In this tale of two school districts—Greenville and Gwinnett—two sandwiches will be swapped for one fun school lunch this December. The two district’s directors, Karen Hallford of Gwinnett County (Ga.) Public Schools and Joe Urban of Greenville County (S.C.) Schools, were fast friends even before they met at a conference a few years ago. Through social media, they formed a mutual fan club of their respective menu items, with a dash of healthy competition.
“They keep us on our game, and we keep them on their game,” Hallford says, noting that the two districts—two of the largest in the nation—have a lot in common, and even more to share.
“These two districts are very friendly and very similar in size and demographics, and we’re both a little competitive in nature,” Urban says.
That competitive element is beneficial to the kids eating the food, as it spurs each district to keep coming up with on-trend items. “A lot of times I’ll meet with my team and say, ‘They’ve got us,’ and show them an awesome menu item from Gwinnett,” Urban says.
That happened recently when Urban scrolled through Gwinnett’s social media and spotted “some sliders that looked absolutely ridiculous! They looked really, really delicious and I knew our kids would love them,” Urban says, “so I reached out to Karen and said we should pair up and switch sliders. That’s how it started.”
Those ridiculously good chicken sliders from Gwinnett are served on yeast rolls, “which we think is very important in the South,” Hallford says, “to have a good yeast roll.” The rolls are the base for crispy chicken filets with a signature spice blend (15 herbs and spices) with housemade pimento cheese, peach-jalapeno jam and a bit of bacon. “It’s layered with flavors,” Hallford says.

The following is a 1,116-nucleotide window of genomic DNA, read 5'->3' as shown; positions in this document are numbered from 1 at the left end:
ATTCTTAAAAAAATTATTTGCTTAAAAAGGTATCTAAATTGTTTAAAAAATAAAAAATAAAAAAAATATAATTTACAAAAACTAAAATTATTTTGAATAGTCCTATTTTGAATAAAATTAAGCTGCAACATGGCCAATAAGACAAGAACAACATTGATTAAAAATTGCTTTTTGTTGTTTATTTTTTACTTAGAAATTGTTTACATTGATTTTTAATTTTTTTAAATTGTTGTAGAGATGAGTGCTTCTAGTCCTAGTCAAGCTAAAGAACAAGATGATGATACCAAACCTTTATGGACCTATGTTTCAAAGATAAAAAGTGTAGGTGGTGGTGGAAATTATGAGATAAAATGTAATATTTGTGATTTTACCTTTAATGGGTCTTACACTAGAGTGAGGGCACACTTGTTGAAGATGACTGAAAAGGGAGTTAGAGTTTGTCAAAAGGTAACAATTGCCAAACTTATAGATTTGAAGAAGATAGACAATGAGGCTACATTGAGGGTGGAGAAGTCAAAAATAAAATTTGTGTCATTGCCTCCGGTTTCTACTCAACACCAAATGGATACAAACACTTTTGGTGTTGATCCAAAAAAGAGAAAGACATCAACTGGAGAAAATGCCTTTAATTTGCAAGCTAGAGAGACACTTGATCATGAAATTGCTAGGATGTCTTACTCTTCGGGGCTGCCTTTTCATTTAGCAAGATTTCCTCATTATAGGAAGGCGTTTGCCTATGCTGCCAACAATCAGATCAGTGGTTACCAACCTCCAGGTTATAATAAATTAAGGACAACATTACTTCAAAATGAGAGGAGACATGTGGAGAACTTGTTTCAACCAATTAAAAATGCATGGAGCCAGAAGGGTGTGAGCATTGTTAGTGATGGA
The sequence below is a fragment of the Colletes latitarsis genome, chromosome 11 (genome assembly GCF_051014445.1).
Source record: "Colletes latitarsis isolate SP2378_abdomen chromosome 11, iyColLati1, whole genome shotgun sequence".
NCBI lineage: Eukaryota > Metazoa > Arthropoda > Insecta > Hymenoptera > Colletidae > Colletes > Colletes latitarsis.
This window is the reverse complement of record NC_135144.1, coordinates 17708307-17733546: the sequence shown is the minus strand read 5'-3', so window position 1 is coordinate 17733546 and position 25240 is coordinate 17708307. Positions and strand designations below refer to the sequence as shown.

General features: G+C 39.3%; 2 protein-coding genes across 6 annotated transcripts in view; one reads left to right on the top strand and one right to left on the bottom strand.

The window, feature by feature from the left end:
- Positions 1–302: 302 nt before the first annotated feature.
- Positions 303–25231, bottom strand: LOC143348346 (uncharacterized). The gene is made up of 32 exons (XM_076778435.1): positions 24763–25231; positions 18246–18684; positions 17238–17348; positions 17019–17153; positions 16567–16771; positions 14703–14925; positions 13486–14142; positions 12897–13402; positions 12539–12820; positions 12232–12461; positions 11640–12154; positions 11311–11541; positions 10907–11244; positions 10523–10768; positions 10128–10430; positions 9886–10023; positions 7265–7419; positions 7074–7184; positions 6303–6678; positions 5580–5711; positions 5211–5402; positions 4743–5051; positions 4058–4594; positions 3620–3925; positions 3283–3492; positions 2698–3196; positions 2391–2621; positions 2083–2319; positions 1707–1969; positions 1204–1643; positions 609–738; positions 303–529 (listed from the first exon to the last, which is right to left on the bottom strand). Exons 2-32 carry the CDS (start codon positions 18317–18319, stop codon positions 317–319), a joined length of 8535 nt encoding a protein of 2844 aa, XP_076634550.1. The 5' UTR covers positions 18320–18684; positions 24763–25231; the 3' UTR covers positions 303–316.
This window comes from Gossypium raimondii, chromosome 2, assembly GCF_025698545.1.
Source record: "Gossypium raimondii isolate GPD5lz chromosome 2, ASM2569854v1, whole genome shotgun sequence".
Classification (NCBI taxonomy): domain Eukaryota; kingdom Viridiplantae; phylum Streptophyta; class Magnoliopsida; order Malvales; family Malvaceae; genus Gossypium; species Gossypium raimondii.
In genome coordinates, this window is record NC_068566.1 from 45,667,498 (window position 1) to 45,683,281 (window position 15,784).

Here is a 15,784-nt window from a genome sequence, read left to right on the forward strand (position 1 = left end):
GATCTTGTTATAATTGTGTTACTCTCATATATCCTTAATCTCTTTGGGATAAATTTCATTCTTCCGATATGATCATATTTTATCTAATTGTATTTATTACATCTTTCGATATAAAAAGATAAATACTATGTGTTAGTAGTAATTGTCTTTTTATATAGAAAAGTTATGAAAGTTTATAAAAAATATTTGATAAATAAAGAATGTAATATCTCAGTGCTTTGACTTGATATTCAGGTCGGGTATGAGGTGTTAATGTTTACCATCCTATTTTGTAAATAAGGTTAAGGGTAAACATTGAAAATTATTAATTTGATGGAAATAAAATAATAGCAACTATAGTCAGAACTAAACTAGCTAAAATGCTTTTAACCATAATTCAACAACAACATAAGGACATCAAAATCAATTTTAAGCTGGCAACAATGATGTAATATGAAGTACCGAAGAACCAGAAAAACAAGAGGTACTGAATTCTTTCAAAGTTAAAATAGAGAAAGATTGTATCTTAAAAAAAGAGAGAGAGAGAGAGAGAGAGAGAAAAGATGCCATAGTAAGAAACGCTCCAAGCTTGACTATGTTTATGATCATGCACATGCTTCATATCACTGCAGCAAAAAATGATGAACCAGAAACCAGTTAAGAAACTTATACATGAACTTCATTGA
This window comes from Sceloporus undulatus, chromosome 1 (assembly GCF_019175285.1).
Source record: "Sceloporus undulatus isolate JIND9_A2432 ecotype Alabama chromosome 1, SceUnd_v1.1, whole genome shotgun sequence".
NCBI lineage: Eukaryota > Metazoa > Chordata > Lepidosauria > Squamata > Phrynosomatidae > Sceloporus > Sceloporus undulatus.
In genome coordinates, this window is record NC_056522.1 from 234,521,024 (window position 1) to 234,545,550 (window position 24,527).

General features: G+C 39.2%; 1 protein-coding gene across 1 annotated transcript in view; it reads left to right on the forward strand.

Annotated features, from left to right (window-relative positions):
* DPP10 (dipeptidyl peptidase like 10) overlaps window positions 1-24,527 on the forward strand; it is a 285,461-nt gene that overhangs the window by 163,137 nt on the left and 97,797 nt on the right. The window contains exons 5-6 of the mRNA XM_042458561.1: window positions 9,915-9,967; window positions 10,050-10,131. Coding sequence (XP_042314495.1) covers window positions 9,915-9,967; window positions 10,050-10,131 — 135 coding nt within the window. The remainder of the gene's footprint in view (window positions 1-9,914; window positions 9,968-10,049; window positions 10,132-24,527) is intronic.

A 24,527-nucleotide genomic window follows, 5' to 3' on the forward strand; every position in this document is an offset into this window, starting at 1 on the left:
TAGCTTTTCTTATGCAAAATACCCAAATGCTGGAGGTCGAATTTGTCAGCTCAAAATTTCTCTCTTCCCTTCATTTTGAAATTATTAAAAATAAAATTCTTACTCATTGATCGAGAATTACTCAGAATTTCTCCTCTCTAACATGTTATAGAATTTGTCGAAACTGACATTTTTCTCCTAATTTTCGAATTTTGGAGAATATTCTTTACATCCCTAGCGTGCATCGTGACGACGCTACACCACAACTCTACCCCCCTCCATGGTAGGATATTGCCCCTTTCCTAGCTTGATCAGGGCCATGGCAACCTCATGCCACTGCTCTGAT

The slider making the swap from Greenville is a braised short rib slider with caramelized onions and cheddar (also on a yeast roll, y’all!), an example of Greenville’s partnership with Certified Angus Beef. Since short ribs are time-consuming and labor-intensive, Greenville uses a premade, cooked and shredded short rib product, which Gwinnett is getting delivered from the same vendor to use in the swap.
Over the last few weeks, kitchen teams at one school from each district have been perfecting the new slider recipes.
Both directors feel that collaborations like sandwich swap and sharing school lunch successes on social media benefits other districts, as well, even if they are smaller and with less resources than the two mega districts.
“It helps our community understand school food done right…we have more resources; but even though we have chefs who develop recipes, in the end, we have to bring something down to the most basic elements because we don’t have a chef in every school,” Urban says. “It’s replicable anywhere.”
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